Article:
How can I perform a classic car VIN history check?

If you have your classic car's VIN, you can search classic car VIN decoder websites to help piece together a classic car history report, potentially including the car's make, model, engine and transmission type, year and location of manufacturing, and title history. Even if the classic car was made before VINs were standardized in 1981, some VIN decoder services may be able to help track the history of the car. Classic car VIN decoders may be free, and some require a fee depending on the service.

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How do I start tracing the history of my classic car?

As you build a classic car history report, start by talking to any previous owners and even fans of your car. First-hand knowledge of your vehicle or its make and model may help narrow down the rest of your research process.

If you identify the classic car's VIN, you can start researching your classic car VIN history. However, VINs weren't standardized in the U.S. until 1981. Starting in the mid-1950s, auto manufacturers made up their own VINs. And prior to the mid-50s, the closest thing to a VIN was an identification or serial number stamped on major parts like the engine block. There was nothing to stop manufacturers from using the same identification number, so tracking classic car history by VIN isn't as simple as it is for modern vehicles.

Pro tip:

Always cross-check the stamped numbers you find on your classic's parts. Many cars produced before the mid-1950s have had their engines and other parts replaced over time. If a part's production number doesn't match other identification numbers on the car, some parts may have been replaced.

Where do I find my classic car VIN?

There are multiple places to look for the VIN or its equivalent on the car itself and in paperwork related to the car.

Finding the VIN on a classic car

Most VINs for classic cars can be found in one (or more) of these locations:

  • On the dashboard, near the windshield on the driver's side, and visible from the outside

  • Inside the driver's side wheel well

  • Under the steering column

  • On the firewall

  • On a sticker located on the driver's door edge or doorjamb

  • On the driver's door hinge post

  • On the driver's or passenger's side frame rail

  • On major parts like the engine (though the engine may have been replaced)

You may also find other identifiers on a classic car, including car number plates, engine code ID numbers, trim tag numbers, or an ID number stamped on an axle.

Paperwork that contains VINs

The VIN or other unique identifier may be recorded on these documents:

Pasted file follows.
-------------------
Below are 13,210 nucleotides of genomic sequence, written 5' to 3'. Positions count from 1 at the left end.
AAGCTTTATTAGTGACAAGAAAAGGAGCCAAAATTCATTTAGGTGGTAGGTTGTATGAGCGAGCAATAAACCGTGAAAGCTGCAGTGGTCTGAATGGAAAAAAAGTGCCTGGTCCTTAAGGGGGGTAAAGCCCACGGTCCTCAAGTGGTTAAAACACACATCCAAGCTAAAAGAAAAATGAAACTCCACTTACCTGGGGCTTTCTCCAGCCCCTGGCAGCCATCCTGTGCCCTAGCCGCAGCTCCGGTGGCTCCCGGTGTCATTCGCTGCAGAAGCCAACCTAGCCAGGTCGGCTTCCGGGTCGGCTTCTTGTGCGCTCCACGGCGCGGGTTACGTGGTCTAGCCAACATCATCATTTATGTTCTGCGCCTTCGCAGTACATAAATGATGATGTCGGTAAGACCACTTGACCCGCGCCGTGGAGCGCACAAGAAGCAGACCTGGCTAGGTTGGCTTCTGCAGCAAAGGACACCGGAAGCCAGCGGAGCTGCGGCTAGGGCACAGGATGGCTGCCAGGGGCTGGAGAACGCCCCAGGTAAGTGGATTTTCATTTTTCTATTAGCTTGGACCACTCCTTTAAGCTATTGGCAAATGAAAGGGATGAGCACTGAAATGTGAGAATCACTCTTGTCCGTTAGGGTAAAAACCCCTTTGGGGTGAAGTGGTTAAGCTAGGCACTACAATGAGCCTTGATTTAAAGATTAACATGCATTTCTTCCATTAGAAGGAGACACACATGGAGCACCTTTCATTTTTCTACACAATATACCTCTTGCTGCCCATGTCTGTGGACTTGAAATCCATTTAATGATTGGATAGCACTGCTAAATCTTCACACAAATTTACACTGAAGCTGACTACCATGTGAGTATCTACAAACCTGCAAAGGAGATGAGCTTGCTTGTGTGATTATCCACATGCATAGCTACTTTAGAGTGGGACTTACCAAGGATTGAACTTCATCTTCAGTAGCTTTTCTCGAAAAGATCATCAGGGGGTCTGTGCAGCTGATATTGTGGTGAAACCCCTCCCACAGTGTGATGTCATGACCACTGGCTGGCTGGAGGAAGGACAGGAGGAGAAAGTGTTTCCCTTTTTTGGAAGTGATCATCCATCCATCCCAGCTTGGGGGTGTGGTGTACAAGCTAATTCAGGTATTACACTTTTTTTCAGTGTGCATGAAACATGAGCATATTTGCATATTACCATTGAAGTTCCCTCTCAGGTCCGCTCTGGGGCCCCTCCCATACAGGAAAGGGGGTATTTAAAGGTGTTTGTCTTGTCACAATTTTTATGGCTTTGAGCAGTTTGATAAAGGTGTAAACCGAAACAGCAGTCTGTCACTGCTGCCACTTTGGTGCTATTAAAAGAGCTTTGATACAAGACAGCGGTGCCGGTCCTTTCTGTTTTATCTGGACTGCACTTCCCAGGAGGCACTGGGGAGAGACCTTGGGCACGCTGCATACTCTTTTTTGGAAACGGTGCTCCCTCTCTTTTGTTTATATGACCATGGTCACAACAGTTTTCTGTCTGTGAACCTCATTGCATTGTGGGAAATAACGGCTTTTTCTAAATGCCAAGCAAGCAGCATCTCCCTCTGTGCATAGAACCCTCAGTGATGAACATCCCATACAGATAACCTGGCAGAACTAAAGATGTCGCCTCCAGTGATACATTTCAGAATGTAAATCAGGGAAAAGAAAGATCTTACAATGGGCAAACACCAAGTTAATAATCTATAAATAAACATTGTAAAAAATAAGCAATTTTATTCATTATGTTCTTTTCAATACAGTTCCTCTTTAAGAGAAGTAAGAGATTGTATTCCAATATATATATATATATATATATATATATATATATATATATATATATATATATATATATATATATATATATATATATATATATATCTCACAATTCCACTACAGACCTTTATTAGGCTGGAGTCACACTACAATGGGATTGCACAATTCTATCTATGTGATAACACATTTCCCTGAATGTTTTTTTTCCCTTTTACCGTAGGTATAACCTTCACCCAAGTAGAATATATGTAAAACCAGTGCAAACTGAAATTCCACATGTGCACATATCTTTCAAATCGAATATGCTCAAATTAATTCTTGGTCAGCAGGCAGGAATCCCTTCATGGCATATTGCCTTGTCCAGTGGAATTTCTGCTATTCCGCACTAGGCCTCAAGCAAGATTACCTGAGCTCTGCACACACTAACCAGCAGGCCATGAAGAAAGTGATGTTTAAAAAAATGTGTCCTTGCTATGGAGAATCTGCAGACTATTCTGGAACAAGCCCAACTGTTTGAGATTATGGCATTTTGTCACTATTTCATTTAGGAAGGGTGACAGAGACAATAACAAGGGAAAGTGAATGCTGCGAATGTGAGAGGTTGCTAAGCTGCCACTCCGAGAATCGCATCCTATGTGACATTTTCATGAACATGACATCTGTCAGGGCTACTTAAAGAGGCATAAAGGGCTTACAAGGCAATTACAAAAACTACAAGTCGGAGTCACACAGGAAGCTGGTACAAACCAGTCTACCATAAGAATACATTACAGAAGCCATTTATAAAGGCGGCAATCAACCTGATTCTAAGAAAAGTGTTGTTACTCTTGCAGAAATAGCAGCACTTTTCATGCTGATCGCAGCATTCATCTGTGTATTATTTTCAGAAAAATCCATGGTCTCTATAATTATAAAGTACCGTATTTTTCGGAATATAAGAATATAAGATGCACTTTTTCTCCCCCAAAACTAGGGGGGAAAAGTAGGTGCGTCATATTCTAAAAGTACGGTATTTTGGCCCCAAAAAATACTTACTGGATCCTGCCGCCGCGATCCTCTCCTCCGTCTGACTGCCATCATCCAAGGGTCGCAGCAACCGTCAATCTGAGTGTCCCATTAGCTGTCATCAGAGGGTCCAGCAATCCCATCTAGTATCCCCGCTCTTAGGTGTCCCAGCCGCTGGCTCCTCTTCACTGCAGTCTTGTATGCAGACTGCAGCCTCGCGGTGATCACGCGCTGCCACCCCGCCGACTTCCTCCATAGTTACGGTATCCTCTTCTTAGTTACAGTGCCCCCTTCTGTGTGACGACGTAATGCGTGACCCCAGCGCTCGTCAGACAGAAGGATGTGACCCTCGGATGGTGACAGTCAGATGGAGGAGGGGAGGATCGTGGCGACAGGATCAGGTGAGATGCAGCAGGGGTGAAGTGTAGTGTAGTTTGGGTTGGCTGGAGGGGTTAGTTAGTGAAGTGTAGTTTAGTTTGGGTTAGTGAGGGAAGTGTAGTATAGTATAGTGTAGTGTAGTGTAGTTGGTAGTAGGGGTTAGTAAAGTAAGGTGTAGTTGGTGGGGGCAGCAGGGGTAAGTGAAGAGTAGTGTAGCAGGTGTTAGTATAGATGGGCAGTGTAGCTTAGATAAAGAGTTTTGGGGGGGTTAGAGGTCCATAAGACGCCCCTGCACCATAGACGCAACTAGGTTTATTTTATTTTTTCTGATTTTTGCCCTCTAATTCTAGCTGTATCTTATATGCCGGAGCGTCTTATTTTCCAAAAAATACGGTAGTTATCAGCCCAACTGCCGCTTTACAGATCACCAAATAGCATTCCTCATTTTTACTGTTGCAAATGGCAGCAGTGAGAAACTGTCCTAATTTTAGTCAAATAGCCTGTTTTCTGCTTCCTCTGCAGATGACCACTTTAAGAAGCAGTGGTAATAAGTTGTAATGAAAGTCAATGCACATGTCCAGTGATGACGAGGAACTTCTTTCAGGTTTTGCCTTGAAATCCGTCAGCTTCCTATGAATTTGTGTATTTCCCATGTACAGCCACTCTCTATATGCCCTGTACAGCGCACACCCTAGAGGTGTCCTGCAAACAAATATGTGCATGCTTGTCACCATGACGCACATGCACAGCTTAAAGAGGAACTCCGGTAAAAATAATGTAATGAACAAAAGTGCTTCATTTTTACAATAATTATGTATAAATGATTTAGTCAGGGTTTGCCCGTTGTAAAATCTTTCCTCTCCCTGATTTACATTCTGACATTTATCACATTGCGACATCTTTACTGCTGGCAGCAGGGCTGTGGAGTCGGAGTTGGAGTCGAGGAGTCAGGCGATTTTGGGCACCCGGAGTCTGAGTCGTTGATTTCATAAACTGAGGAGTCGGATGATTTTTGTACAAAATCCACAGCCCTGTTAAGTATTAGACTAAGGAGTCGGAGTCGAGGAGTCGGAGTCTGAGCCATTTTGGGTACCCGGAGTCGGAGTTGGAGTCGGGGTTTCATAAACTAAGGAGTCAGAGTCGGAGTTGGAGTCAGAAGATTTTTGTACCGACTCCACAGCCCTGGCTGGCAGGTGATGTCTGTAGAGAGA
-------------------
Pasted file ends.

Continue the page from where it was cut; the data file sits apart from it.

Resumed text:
While documentation is useful in tracing the history of a classic car, it's also important to verify that the classic car you own — or the one you're thinking about buying — matches its paperwork. Learn more about inspecting classic cars and shopping for classic cars.

I have my classic car VIN — what do I do next?

A quick search online will reveal several classic car VIN decoder websites. Some require a fee — research their reputation before making a transaction.

You can learn the following about your classic car by tracing its VIN:

  • Make and model

  • Type of car (passenger car, truck, etc.)

  • Type of engine and type of transmission

  • Year of manufacture

  • Location of the manufacturing plant

  • Title history (including ownership, damage history, and odometer readings)

Learning the manufacturing plant's location may help narrow down the range of your classic car history search. If the automaker had multiple plants at the time, each may have only shipped cars to dealerships within their specific area or region.

Where else can I learn about a classic car's history?

With a VIN or its equivalent in hand, you can research the history of your classic car through several online and offline sources:

  • State Bureau or Department of Motor Vehicles (some state BMVs/DMVs have more information and services available at their state capital location versus the satellite office locations)

  • Auto manufacturers (some, like Pontiac, have great resources for classic car owners)

  • Car clubs (national level for research; local level for stories, tips, and practical advice; forums and newsletters for help requests)

  • Auto dealerships

  • Other online databases

  • Attending car shows and talking to fans and experts of classic cars

  • Talking to previous owners to ask them what they know about the car and who owned the car before them

  • Talking to family members of previous owners (If you can't talk to a previous owner, talking to their family may lead to stories about the car and information about where it was driven and how it was used)

If you're researching much older cars, our classic car insurance friends at Hagerty recommend the Standard Catalog of American Cars.

How to get classic car insurance


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Call 1-888-534-8980 to speak with a representative about the options for your classic or collector vehicle.

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